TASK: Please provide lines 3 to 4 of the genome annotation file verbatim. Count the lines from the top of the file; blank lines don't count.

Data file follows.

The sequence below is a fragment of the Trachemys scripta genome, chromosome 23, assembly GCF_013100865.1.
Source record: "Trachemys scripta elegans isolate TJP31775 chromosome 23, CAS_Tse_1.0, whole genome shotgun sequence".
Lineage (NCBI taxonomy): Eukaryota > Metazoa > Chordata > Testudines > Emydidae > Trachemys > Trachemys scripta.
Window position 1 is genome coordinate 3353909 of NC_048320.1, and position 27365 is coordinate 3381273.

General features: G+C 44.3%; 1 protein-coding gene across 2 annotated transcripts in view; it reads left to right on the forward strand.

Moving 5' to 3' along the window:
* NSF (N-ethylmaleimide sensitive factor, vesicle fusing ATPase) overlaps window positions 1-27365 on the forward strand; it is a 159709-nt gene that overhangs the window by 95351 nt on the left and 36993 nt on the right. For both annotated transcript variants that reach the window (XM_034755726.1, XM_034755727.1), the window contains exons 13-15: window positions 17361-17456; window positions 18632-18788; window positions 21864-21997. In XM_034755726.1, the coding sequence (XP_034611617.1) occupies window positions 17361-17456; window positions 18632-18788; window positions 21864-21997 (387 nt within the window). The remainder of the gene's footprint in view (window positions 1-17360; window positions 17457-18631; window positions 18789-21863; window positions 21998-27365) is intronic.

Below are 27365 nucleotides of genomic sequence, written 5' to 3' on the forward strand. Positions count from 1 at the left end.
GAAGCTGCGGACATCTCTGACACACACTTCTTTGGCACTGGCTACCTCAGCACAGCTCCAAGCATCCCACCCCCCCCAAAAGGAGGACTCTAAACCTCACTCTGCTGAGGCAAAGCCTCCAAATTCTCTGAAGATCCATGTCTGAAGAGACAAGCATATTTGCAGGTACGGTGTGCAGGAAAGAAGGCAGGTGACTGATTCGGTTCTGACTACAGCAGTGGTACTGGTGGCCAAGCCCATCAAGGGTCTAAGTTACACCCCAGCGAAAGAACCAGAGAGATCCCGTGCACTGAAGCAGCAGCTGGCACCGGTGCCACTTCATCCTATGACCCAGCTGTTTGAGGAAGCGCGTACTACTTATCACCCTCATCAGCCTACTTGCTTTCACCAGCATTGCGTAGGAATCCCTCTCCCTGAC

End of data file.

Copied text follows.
Lineage (NCBI taxonomy): Eukaryota > Metazoa > Chordata > Testudines > Emydidae > Trachemys > Trachemys scripta.
Window position 1 is genome coordinate 3353909 of NC_048320.1, and position 27365 is coordinate 3381273.